Lone, Q., Luckie, M., Korczynski, M., Asghari, H., Javed, M., & van Eeten, M. (2018). Using crowdsourcing marketplaces for network measurements: the case of Spoofer. In Proceeding of 2nd Network Traffic Measurement and Analysis Conference (TMA 2018) (pp. 1–8). Washington DC, USA: IEEE. https://doi.org/10.23919/TMA.2018.8506499
Permanent Research Commons link: https://hdl.handle.net/10289/12500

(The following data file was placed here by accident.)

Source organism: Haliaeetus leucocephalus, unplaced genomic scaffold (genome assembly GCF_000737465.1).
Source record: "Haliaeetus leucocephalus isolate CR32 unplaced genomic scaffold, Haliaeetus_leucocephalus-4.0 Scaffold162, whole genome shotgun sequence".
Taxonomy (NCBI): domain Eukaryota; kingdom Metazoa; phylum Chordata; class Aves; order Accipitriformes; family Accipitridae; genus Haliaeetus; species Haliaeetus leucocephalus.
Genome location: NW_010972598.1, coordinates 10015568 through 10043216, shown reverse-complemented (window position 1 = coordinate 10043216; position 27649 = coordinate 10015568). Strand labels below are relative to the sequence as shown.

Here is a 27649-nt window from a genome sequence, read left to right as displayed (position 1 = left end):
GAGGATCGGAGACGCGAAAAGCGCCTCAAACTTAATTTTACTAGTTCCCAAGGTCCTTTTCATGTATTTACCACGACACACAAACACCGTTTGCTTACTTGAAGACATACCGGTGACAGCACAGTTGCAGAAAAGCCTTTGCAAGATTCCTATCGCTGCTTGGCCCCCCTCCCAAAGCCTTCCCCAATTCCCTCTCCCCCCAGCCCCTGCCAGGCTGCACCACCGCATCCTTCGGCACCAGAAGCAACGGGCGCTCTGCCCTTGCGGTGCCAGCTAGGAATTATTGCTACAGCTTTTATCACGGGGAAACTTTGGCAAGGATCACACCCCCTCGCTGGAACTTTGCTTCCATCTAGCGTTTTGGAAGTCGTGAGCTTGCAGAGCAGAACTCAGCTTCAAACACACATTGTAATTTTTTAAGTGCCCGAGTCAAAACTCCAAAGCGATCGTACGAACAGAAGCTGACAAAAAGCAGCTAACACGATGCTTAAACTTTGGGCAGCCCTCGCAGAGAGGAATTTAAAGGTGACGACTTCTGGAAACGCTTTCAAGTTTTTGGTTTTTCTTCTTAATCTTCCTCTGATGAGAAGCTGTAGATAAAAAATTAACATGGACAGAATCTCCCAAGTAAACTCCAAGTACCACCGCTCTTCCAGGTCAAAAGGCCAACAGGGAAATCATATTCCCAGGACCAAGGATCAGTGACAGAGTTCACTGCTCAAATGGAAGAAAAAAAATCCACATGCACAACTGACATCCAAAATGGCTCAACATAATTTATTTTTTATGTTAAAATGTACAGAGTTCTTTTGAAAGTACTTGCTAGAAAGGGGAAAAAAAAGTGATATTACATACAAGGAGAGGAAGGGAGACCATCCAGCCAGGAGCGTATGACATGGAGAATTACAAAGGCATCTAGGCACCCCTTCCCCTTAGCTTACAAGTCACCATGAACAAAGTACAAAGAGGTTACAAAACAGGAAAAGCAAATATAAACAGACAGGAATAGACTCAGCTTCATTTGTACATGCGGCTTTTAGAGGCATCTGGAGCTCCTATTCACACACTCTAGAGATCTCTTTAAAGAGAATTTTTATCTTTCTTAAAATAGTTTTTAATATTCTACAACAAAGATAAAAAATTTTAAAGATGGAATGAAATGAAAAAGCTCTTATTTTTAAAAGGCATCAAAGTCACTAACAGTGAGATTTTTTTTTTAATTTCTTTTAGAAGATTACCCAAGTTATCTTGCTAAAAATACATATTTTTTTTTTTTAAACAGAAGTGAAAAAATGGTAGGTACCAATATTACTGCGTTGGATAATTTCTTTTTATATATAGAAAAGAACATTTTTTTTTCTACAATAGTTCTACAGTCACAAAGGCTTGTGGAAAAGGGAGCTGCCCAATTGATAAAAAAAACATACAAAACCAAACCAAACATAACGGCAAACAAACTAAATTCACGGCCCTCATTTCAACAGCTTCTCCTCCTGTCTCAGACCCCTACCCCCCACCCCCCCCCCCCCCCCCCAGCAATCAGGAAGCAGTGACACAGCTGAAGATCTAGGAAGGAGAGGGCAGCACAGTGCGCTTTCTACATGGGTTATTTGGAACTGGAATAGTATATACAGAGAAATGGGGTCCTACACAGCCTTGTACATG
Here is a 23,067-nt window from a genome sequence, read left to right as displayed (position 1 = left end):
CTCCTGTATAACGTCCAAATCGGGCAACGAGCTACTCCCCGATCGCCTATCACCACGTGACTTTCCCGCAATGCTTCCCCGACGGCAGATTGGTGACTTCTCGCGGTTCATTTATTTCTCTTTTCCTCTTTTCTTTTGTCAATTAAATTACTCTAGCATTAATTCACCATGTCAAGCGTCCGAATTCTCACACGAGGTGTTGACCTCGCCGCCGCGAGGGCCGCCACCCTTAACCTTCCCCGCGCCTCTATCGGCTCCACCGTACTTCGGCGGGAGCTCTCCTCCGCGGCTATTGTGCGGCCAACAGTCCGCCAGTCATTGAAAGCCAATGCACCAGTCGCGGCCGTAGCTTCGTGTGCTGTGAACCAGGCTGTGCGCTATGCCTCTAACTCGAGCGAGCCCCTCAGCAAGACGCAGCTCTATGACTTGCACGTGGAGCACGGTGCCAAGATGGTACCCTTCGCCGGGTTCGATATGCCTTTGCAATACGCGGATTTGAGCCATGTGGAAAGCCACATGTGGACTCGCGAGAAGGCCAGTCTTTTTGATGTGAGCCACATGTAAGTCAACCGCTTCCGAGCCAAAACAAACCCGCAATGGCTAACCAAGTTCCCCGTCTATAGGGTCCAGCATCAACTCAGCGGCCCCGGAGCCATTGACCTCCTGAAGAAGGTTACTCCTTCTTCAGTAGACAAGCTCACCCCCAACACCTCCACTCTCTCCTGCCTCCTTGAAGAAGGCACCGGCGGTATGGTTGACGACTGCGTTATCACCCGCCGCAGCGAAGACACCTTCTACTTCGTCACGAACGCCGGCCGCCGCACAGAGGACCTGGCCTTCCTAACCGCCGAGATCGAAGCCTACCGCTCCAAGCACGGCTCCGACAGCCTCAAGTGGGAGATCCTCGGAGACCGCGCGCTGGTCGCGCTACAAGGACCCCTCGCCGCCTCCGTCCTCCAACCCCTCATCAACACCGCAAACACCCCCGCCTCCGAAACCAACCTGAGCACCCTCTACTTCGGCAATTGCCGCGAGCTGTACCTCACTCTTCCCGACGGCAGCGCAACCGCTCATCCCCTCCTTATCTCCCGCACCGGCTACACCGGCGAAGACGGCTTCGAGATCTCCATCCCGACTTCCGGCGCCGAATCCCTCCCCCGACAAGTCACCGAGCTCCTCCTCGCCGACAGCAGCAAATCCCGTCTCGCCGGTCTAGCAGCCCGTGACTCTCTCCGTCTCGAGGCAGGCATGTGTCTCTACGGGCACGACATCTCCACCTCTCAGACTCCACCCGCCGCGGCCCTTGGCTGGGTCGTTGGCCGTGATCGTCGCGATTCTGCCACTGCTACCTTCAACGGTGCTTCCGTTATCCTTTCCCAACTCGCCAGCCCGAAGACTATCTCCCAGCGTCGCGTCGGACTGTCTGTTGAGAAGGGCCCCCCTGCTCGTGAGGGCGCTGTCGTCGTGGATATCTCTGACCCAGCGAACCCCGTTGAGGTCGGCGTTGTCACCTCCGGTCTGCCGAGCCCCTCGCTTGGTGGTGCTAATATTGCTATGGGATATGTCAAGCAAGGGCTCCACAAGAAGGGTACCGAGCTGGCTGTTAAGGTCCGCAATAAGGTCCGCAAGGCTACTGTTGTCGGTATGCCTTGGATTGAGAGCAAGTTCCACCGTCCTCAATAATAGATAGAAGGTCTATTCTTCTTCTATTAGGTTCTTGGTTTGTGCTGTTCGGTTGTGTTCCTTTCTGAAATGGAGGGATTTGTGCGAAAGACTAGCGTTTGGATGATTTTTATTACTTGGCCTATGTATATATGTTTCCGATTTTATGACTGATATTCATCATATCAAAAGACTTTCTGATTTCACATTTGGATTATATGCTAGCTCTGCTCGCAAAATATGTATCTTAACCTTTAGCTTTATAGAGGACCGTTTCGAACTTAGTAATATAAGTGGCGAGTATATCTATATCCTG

Internet measurement tools are used to make inferences about network policies and practices across the Internet, such as censorship, traffic manipulation, bandwidth, and security measures. Some tools must be run from vantage points within individual networks, so are dependent on volunteer recruitment. A small pool of volunteers limits the impact of these tools. Crowdsourcing marketplaces can potentially recruit workers to run tools from networks not covered by the volunteer pool. We design an infrastructure to collect and synchronize measurements from five crowdsourcing platforms, and use that infrastructure to collect data on network source address validation policies for CAIDA's Spoofer project. In six weeks we increased the coverage of Spoofer measurements by recruiting 1519 workers from within 91 countries and 784 unique ASes for 2,000 Euro; 342 of these ASes were not previously covered, and represent a 15% increase in ASes over the prior 12 months. We describe lessons learned in recruiting and renumerating workers; in particular, strategies to address worker behavior when workers are screened because of overlap in the volunteer pool.
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